If someone inadvertently intended to eat on Yom Kippur, and realized his mistake after reciting the beracha on food, he should not even taste a little bit. It is better to have said a Beracha L’Vatala (in vein) than taste even a minute amount of food. He would then say "Baruch Shem Kavod Malhuto L’Olam Va’ed" to rectify his transgression. This is a function of the grave severity of eating on Yom Kippur. On other fast days, it would be preferable to taste the food, rather than say a Beracha L’Vatala.
Swallowing saliva is not considered drinking, and there is no issue with doing so. Nevertheless, there were great Rabbis who accepted upon themselves as an extra stringency not to swallow. Rav Natan Wachtfogel of Lakewood Yeshiva would sit in the front of the Bet Midrash and secrete his saliva into tissues until his mouth dried up.
Chewing gum, even if flavorless, is prohibited on Yom Kippur.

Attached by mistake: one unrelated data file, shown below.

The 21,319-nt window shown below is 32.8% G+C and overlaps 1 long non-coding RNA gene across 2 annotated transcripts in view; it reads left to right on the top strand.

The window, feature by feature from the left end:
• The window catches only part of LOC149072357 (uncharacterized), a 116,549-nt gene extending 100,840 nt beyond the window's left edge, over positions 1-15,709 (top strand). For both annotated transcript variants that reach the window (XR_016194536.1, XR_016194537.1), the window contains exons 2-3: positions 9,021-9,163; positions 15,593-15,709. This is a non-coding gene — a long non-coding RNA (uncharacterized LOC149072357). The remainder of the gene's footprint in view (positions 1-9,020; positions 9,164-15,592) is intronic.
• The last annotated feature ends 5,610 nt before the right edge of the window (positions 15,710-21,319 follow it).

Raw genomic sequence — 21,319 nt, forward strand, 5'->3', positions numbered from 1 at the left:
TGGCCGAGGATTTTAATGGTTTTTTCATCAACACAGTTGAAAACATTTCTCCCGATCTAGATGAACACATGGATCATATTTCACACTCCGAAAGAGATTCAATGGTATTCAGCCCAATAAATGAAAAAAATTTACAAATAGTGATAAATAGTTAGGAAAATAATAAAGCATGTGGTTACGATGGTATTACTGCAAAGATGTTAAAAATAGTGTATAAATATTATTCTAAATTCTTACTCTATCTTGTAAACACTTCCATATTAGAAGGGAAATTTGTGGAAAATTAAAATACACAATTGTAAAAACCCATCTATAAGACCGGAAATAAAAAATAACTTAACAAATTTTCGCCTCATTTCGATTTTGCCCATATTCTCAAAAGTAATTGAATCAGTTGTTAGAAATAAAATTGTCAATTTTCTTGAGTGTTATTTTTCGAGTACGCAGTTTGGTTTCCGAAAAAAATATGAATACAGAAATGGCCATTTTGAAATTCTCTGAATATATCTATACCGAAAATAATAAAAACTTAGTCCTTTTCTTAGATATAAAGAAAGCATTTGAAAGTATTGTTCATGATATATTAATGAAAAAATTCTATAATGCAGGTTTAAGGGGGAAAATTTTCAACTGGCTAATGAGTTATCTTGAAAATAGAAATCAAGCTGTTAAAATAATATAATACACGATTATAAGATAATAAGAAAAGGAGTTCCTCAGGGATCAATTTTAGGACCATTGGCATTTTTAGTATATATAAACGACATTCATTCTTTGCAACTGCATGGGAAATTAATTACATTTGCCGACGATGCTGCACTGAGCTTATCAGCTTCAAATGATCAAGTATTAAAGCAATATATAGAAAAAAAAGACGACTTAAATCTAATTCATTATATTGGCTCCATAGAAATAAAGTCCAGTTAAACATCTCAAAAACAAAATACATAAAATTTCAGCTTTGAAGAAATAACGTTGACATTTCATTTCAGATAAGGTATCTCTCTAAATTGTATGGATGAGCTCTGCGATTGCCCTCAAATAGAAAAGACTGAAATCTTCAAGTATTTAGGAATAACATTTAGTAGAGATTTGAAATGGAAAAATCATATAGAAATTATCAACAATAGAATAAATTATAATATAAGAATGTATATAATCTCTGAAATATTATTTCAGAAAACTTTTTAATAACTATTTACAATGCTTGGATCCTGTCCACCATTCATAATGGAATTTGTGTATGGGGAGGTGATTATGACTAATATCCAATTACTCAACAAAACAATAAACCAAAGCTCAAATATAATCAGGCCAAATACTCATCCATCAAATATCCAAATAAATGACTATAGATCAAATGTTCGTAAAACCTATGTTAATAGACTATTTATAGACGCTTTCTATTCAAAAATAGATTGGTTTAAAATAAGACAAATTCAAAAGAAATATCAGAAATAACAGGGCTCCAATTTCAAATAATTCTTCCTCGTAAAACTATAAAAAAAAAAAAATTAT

Not only is it permitted to smell fragrances on Yom Kippur, it is considered a Mitzva, even though it is enjoyable. Doing so allows a person to complete the requisite one hundred Berachot that should be recited every day. The normal routine of Yom Kippur is missing Berachot because of the lack of meals. The Beracha on fragrances can be made several times a day. It is also permitted to inhale snuff. If one inhales perfume or cologne, Hacham Ovadia’s conclusion is that a Beracha of Boreh Mineh Besamim is recited. It is permitted to recite the Beracha on fragrant fruit, "Hanoten Re’ah Tob BaPerot," and the Hachamim were not concerned that one might inadvertently eat it.
It is preferable to make a Beracha L’vatala than to taste a minute amount of food on Yom Kippur.
It is prohibited to chew gum on Yom Kippur.
There is no issue of swallowing saliva.
It is considered a Mitzva to recite a Beracha and smell pleasant fragrances, including snuff, fruit and synthetic perfume.